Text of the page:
Reverse Mortgages Are a Family Decision

Reverse Mortgages Are a Family Decision | Staying Financially Healthy | Reverse Your Thinking® A teenage girl with her mother and grandmother in wheelchair at home. Family and generations concept.
Reverse Mortgages Are a Family Decision | Staying Financially Healthy | Reverse Your Thinking®

Before applying for a reverse mortgage, consumers must fully understand all the costs, terms, and conditions. Reverse mortgages are a family decision. Older homeowners should discuss reverse mortgages with their families or other trusted advisors.

If you’re considering a reverse mortgage, it’s a good idea to sit down with your entire family and talk about what you’re doing and why you’re doing it. As someone who wants to get a reverse mortgage should look at the main requirements and see if you meet them.

This decision can affect the borrower’s family, especially regarding what they might get as an inheritance. Children or other family members who will be involved with the borrower’s estate should also know the loan’s key features. This will help them figure out what will happen when the borrower dies.

Everyone must understand that you are withdrawing the equity in your home, and while your lawyer may inform you that your children can still inherit the property, there is a “catch.”

The Catch

The “catch” is that their heirs or any surviving family members must pay back the amount of equity taken out of the home and any interest charges earned while the borrower was alive and living in the house like with any other mortgage.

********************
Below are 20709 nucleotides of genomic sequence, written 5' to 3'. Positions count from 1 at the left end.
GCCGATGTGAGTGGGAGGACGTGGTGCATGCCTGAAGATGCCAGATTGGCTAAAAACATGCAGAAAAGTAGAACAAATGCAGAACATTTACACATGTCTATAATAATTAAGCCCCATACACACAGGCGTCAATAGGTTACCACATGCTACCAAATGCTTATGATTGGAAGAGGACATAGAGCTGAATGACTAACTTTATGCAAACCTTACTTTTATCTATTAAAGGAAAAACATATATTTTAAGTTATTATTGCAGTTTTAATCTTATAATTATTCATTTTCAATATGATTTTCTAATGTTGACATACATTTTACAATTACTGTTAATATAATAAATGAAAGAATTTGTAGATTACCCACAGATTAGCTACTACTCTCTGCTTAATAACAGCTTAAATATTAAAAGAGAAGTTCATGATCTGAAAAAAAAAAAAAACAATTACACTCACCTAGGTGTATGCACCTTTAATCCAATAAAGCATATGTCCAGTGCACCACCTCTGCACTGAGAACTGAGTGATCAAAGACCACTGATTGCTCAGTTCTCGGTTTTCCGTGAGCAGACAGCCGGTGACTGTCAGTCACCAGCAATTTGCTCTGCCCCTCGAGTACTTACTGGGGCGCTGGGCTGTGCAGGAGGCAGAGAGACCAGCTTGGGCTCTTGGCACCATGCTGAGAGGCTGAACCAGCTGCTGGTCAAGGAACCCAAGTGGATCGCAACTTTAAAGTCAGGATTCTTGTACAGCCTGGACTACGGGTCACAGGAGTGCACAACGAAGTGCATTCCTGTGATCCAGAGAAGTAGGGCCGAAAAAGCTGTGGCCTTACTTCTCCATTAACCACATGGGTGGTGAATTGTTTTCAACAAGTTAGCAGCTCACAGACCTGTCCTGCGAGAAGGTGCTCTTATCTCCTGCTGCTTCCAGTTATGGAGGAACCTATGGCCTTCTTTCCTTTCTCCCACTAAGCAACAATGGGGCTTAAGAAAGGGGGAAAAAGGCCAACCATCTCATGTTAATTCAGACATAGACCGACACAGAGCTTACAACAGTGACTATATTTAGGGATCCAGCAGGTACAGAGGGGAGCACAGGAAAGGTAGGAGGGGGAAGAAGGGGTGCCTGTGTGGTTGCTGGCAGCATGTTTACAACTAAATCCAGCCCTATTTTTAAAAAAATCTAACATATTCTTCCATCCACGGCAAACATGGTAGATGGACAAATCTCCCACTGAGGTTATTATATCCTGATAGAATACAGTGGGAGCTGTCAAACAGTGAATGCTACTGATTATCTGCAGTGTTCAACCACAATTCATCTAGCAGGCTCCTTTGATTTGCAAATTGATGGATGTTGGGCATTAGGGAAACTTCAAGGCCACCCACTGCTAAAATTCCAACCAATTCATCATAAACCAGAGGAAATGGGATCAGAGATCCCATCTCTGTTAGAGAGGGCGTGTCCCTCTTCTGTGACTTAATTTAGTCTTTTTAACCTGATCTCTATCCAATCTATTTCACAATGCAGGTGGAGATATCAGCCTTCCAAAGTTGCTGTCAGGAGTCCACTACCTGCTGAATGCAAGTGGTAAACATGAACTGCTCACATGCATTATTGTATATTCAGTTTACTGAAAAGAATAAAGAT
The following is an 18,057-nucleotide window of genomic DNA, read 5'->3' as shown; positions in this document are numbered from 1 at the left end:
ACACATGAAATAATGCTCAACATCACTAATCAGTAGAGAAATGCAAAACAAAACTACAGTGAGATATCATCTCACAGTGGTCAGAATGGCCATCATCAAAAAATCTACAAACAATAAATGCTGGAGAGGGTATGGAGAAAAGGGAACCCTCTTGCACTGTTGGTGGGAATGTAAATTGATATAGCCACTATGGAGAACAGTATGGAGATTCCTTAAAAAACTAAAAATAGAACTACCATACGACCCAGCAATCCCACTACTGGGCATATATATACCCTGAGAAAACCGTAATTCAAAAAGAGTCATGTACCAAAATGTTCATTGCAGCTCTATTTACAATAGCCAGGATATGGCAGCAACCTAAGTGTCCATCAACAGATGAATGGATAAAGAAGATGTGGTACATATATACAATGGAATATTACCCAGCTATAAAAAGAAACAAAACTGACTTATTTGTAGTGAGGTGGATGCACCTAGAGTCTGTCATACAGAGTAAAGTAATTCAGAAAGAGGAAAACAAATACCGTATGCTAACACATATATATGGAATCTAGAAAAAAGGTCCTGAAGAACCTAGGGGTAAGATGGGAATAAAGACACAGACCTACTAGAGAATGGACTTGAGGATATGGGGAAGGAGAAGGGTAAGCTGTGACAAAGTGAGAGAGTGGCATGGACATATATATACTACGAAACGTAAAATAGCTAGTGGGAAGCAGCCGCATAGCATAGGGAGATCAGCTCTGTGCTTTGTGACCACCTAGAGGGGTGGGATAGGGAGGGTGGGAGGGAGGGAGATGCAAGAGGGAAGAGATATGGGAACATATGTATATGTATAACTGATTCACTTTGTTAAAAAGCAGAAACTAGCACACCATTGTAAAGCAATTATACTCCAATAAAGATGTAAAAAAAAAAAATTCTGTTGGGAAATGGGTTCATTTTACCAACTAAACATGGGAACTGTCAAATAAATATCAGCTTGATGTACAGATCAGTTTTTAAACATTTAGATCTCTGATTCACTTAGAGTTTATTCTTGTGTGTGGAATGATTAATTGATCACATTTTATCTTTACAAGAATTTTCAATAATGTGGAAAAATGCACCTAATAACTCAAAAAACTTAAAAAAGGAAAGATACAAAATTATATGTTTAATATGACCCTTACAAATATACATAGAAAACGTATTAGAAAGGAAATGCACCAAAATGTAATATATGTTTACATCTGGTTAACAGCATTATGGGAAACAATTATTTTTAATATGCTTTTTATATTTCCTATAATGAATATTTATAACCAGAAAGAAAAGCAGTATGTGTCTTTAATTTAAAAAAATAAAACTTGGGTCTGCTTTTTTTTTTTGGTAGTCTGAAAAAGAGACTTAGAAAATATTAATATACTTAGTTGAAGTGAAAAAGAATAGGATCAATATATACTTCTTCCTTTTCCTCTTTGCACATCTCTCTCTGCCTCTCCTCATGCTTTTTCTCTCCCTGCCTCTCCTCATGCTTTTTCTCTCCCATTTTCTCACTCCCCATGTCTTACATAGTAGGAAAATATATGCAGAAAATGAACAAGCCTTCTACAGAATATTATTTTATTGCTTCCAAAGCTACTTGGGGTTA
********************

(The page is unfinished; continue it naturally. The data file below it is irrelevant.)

In the some case scenarios, if the family wanted to keep the home and not sale they would have to refinance the property. So if the original borrower had a forward, the property would still need to be refinanced.

If there is a forward or reverse mortgage and the borrowers are no longer living in the home, the property must be refinanced. This method transfers financing or takes the property out of reverse. Even if the person inheriting it is qualified for a reverse mortgage, it must be refinanced into their name. The main distinctions are the timelines and fee structure for each type of mortgage.

With this strategy, the borrower’s assets didn’t have to be depleted while alive and would be passed on to heirs as the reverse mortgage covered such costs. It results in a modest impact on the estate while leaving more for the heirs to inherit.

The family should be aware of these components. Families seeking money from their homes may have other options. Instead of a reverse mortgage, they might consider a home equity loan. Individuals must consider their current situation and long-term goals before making any decisions.

The Costs

Prospective borrowers should also be aware of the costs and fees of a reverse mortgage up front. A common complaint about reverse mortgages that many people have made.

If you decide to utilize a reverse mortgage, you’ll need to know all the fees and costs involved. Only after deciding if it’s a good fit for your family.

As with any decision, any family member with a stake in a family member’s finances should “read the fine print”. The same is true for a reverse mortgage.

Understanding the cost involved is critical. Read about items like origination, appraisal, and other fees you’ll have to pay. You’ll also have terms to follow if you get a reverse mortgage. You must pay insurance, taxes, and maintenance to support the reverse mortgage. In some states, borrowers with forward mortgages must still pay property tax, and homeowner insurance and maintain the property.

Setting up a meeting with an Accredited Financial Counselor for your family is an excellent approach to receiving opinions and information. It is not uncommon for all family members to disagree on the best course of action.

Ultimately, it is up to the homeowner and their trusted advisor to weigh all of the ideas and concerns and make a final decision.

SayWhyNot, Inc appreciates the opportunity to assist and advise in a fiduciary capacity. Contact us today to schedule a Zoom meeting with you, your family, and your advisers.

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